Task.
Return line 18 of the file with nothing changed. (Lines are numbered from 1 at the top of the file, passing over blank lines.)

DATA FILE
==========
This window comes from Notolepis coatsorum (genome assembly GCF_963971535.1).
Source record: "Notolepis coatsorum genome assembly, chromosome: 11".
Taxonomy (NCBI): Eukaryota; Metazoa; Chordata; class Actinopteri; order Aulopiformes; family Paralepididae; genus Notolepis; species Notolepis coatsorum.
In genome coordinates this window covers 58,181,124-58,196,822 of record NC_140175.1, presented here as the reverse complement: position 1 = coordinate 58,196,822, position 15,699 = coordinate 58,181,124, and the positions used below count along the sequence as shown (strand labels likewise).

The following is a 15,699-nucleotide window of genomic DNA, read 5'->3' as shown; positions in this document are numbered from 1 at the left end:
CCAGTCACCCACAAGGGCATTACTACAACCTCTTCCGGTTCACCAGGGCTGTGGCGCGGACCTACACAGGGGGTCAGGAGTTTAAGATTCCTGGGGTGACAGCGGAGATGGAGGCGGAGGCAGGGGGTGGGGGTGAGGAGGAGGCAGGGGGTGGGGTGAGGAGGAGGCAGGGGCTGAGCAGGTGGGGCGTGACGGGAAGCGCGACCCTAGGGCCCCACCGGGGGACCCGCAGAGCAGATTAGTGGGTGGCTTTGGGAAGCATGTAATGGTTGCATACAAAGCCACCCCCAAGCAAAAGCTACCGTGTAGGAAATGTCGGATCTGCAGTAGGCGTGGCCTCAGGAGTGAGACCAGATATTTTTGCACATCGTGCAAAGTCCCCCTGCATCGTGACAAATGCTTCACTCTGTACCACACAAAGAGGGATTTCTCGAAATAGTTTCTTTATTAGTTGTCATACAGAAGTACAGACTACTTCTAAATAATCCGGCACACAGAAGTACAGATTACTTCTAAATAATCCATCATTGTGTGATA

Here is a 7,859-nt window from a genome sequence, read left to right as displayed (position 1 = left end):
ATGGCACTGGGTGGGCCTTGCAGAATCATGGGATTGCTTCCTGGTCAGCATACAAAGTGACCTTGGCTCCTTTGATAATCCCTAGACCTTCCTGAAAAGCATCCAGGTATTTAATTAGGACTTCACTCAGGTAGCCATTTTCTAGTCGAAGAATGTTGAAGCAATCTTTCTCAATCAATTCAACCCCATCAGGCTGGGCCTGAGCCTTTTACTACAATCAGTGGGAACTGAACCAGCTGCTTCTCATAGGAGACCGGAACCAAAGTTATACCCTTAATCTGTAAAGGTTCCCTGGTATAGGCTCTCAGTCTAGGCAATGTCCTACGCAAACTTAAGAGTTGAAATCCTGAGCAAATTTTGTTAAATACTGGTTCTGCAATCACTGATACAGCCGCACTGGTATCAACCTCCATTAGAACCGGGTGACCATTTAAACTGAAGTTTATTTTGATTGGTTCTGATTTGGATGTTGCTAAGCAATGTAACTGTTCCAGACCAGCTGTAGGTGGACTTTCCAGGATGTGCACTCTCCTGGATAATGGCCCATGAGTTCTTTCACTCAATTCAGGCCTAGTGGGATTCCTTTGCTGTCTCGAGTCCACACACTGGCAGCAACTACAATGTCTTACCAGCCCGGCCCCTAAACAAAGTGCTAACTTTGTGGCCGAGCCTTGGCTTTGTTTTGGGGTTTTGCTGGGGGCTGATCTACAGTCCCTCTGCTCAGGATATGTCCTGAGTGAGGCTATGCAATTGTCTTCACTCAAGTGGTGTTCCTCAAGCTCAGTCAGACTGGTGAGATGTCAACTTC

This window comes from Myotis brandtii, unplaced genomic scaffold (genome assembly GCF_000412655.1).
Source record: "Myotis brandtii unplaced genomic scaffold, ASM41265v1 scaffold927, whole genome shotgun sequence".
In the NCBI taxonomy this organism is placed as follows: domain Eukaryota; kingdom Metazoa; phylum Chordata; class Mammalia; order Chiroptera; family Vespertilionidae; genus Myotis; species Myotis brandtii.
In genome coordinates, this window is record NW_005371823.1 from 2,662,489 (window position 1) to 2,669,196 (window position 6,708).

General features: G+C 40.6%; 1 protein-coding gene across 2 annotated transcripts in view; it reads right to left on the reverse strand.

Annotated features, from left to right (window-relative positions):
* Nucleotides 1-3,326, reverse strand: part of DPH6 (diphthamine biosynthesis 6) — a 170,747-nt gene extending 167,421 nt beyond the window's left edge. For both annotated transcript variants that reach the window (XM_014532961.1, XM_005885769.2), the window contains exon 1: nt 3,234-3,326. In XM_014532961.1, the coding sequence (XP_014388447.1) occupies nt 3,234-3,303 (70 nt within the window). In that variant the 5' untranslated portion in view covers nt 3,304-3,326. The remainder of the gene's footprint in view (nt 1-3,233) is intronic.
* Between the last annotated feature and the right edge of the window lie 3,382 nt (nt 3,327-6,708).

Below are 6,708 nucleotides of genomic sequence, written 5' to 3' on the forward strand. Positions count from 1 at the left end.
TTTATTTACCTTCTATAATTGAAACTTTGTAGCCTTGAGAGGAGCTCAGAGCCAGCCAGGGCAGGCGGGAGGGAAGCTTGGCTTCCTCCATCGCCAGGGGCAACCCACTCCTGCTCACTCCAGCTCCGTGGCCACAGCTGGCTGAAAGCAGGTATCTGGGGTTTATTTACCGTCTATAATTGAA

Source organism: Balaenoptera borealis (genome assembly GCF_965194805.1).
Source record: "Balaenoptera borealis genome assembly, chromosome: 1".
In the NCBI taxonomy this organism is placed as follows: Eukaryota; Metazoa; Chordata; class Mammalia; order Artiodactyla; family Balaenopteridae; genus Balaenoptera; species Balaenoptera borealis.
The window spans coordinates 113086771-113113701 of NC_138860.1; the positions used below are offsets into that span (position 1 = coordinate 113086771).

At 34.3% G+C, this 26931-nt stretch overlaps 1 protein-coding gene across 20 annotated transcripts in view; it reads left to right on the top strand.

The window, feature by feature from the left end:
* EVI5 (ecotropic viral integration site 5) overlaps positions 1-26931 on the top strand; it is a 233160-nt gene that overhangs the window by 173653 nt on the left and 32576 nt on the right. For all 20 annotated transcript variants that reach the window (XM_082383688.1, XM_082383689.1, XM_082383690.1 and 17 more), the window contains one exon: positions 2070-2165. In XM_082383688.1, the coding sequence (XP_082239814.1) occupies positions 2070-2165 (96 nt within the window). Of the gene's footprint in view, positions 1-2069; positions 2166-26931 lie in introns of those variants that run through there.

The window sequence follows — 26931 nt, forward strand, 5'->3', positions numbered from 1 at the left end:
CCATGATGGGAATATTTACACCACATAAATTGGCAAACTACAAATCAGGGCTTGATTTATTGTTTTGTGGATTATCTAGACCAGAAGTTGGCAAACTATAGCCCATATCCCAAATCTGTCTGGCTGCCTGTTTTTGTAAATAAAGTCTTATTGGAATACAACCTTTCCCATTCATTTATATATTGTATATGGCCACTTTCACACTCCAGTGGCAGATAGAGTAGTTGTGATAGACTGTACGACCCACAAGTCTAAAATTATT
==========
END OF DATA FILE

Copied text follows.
TTTATTTACCTTCTATAATTGAAACTTTGTAGCCTTGAGAGGAGCTCAGAGCCAGCCAGGGCAGGCGGGAGGGAAGCTTGGCTTCCTCCATCGCCAGGGGCAACCCACTCCTGCTCACTCCAGCTCCGTGGCCACAGCTGGCTGAAAGCAGGTATCTGGGGTTTATTTACCGTCTATAATTGAA